October 3, 2019
Some say India has become one of the world’s best places for women to fly — 12% of Indian pilots are women, higher than the global average of 3%. That history traces all the way back to Sarla Sharma Thakral who, at 21 in 1936, became the first Indian woman to fly an aircraft, donned in a sari.
“For us, sari isnt the most comfortable attire to wear ever,” laughed Priyanka Srivastava, 32, a captain from Mumbai. “For her to be wearing something like that while flying was amazing.” Yet, Srivastava adds, Thakral’s story wasn’t popularly told when she was growing up.
Thakral was born in Delhi in 1914 in an undivided India. She married at 16 and had her first daughter at 17. She had married into a family of nine pilots who owned an airline company, Himalayan Airlines, which operated flights between Delhi and the hilly town of Dehradun. There is little information on Himalayan Airlines today; it likely shut down or, like many other airlines at the time, was subsumed into a larger airline.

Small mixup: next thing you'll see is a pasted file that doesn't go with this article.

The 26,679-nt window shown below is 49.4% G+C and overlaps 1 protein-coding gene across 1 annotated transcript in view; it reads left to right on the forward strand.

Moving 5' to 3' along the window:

The family encouraged Thakral to fly, including her father-in-law and her husband, P.D. Sharma, who was the first Indian with an airmail’s pilot license, and flew mail from Lahore to Karachi.